Friday 20 April 2018

Chevy releases English translation for emoji press release after nobody could read it

#ChevyGoesEmoji has millennials cringing, not queuing.

Clare Cullen

Clare Cullen

Chevy released a press statement last Monday that was written entirely in emojis, accidentally rendering the release completely unreadable.

The only English words contained in the statement were #ChevyGoesEmoji, which doesn't give any clue as to what the actual release was about.

A translation was released by the company on Tuesday after many outlets reported being unable to translate the release.

The release was relating to Chevy's new 'Chevy Cruze' - a new model it's compact car, coming out this week - but the emoji code turned out to be too hard to crack.

Chevy's emoji campaign seems to be an attempt to market to millennials - they've also teamed up with some major social media influencers to create emoji-related music videos and ads online. Their strategy appears to be falling flat, however - this video by YouTuber Julian Smith featuring fellow YouTuber Tyler Oakley gained just 200,000 hits despite a combined audience of over 8.7M.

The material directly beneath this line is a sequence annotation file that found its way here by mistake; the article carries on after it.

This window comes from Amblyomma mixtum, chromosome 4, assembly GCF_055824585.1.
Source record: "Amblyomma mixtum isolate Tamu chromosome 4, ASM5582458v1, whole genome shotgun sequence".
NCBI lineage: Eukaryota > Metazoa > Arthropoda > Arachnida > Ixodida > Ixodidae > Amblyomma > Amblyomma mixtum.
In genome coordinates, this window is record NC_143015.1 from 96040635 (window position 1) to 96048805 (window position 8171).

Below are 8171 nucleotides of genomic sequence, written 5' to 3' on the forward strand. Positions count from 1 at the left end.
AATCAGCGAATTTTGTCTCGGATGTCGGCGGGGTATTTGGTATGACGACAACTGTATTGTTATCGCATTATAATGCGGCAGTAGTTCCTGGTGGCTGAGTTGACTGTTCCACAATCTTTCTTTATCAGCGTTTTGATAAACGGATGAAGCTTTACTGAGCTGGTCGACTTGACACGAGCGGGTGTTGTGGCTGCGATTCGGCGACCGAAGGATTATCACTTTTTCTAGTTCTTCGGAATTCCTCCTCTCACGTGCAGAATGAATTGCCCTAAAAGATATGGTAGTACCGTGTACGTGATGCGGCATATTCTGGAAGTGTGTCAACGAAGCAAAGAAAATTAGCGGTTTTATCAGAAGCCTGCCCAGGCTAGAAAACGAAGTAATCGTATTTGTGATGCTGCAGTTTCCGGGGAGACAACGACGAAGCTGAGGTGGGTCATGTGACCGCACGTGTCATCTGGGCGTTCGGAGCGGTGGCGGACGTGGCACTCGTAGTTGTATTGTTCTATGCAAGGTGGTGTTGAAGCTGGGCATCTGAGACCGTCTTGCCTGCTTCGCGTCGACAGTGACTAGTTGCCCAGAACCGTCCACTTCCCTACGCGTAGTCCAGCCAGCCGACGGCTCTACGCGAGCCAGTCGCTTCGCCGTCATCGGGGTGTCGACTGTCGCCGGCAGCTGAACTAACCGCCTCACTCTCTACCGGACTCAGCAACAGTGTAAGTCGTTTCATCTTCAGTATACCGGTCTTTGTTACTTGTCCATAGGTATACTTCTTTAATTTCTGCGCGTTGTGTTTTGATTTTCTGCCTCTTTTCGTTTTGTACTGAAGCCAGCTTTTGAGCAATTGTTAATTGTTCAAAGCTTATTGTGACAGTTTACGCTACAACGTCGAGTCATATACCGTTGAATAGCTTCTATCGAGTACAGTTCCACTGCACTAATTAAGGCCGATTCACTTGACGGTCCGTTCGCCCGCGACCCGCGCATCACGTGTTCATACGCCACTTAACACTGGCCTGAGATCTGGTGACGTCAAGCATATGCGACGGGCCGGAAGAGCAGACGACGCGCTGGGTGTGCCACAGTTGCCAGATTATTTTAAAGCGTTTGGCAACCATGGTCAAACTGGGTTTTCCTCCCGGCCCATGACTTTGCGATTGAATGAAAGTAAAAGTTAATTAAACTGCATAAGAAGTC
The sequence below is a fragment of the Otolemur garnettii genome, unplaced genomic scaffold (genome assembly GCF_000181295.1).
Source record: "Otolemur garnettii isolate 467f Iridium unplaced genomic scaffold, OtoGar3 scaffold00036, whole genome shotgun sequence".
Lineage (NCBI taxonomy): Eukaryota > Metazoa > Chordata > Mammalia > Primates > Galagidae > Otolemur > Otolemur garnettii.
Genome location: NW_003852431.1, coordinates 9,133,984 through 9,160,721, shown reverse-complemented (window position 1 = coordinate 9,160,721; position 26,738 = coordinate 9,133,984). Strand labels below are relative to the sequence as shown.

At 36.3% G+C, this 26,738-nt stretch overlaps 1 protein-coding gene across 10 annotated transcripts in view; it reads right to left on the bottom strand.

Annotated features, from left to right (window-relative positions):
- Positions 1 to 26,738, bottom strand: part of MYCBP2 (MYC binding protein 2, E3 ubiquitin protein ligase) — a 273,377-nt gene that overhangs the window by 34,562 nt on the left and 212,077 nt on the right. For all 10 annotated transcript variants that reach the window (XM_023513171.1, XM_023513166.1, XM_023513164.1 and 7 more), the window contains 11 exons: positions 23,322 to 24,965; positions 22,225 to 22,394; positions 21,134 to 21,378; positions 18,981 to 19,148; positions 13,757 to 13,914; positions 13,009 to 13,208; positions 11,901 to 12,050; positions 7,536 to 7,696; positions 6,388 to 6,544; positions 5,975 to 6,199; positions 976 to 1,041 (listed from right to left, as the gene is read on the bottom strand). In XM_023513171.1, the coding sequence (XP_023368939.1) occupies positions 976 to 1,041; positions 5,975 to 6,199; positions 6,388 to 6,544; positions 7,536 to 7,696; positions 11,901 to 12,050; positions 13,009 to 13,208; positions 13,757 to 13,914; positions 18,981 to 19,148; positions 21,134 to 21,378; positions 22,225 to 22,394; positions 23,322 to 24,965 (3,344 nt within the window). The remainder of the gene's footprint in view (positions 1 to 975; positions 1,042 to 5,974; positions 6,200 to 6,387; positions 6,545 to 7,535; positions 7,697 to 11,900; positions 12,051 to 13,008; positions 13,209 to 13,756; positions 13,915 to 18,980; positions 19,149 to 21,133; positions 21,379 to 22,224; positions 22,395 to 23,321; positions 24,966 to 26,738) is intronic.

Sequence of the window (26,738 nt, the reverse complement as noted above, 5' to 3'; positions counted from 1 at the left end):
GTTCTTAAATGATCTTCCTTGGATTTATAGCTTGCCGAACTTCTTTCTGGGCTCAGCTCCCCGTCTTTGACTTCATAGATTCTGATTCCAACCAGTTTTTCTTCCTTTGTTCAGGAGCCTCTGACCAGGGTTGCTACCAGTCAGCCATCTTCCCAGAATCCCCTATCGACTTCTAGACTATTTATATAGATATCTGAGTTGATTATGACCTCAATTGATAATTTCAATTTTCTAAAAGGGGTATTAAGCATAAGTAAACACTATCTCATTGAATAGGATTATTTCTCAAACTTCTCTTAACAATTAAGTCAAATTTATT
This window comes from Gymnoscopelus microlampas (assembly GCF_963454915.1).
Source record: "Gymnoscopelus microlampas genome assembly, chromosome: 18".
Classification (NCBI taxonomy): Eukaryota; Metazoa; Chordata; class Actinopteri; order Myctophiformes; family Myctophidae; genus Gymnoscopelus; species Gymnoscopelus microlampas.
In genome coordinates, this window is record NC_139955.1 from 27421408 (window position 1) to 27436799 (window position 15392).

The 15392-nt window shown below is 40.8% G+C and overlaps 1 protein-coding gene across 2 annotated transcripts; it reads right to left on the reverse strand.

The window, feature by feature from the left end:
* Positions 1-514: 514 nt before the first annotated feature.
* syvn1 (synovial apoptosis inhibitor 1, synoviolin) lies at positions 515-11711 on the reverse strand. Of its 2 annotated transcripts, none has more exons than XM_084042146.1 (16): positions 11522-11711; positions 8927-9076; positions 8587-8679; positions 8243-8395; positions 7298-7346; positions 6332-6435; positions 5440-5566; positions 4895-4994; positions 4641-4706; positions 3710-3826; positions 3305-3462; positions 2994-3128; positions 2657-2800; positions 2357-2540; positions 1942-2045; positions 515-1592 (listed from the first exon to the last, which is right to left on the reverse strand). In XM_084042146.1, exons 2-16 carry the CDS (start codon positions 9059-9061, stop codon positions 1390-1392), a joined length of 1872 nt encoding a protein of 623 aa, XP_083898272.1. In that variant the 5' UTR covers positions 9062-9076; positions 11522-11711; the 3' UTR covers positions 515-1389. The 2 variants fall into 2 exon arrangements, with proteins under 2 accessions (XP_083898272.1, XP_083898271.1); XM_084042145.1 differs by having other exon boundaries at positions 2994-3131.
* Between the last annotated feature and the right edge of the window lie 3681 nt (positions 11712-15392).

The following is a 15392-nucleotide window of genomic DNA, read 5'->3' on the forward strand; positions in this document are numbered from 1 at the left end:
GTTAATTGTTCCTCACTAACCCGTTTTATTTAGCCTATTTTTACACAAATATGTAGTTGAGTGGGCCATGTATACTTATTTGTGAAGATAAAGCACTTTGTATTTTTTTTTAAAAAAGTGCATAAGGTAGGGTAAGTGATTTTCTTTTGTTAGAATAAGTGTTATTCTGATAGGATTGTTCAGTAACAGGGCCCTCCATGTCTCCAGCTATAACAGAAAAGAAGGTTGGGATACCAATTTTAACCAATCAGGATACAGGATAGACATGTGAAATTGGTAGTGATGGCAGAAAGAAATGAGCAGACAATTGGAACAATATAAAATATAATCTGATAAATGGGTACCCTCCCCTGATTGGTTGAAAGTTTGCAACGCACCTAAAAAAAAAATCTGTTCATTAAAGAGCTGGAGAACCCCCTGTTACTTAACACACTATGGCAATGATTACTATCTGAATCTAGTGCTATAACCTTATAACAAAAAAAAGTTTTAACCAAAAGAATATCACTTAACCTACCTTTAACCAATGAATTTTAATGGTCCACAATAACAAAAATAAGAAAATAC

Chevy's press release follows a similar stunt by Verizon, who issued a press release in morse code last February in protest after broadband was reclassified in the US as a 'utility'. According to Slate, they did so to show that the ruling would hurt innovation.

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